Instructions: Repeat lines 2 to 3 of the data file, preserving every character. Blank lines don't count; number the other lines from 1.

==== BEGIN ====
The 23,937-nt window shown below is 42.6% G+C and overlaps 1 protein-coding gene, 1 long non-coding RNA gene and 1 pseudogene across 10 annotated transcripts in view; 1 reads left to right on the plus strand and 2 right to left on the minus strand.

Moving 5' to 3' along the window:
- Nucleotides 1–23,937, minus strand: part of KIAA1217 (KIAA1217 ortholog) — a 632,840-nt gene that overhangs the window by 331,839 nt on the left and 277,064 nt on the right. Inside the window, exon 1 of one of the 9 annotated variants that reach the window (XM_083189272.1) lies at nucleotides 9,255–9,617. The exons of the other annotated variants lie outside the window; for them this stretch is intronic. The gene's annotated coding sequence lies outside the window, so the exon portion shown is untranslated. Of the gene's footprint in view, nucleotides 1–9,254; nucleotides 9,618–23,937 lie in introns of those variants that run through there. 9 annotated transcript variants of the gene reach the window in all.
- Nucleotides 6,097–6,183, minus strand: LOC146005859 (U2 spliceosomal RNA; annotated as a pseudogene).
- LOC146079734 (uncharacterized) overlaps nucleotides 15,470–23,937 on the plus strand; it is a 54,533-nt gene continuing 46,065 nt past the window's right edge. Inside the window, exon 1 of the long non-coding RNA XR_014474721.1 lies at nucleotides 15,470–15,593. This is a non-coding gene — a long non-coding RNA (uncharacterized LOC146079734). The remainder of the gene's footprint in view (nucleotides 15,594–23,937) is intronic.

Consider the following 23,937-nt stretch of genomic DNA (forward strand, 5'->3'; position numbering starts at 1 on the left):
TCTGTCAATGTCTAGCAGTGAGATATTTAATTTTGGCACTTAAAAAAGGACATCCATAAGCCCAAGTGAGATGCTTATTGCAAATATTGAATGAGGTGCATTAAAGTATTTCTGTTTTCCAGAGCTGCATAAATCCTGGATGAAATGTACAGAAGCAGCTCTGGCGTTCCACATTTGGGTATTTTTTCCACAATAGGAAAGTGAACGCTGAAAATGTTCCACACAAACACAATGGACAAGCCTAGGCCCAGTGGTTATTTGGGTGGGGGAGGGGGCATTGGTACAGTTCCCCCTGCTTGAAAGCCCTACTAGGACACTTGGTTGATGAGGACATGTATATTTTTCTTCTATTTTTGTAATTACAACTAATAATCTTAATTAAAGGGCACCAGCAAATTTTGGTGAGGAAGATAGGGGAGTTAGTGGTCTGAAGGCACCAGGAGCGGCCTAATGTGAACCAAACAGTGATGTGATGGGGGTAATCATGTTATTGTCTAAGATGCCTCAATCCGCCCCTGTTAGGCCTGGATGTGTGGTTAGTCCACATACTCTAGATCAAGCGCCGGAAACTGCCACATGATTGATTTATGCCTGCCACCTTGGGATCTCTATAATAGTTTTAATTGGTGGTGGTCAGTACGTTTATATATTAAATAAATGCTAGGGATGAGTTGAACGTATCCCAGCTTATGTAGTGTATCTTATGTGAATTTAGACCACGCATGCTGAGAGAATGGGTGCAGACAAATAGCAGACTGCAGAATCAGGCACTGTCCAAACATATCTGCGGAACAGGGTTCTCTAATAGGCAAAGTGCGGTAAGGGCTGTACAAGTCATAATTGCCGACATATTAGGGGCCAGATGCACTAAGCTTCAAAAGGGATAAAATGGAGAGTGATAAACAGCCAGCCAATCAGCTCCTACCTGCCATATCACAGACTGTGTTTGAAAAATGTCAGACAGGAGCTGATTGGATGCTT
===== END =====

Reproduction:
Moving 5' to 3' along the window:
- Nucleotides 1–23,937, minus strand: part of KIAA1217 (KIAA1217 ortholog) — a 632,840-nt gene that overhangs the window by 331,839 nt on the left and 277,064 nt on the right. Inside the window, exon 1 of one of the 9 annotated variants that reach the window (XM_083189272.1) lies at nucleotides 9,255–9,617. The exons of the other annotated variants lie outside the window; for them this stretch is intronic. The gene's annotated coding sequence lies outside the window, so the exon portion shown is untranslated. Of the gene's footprint in view, nucleotides 1–9,254; nucleotides 9,618–23,937 lie in introns of those variants that run through there. 9 annotated transcript variants of the gene reach the window in all.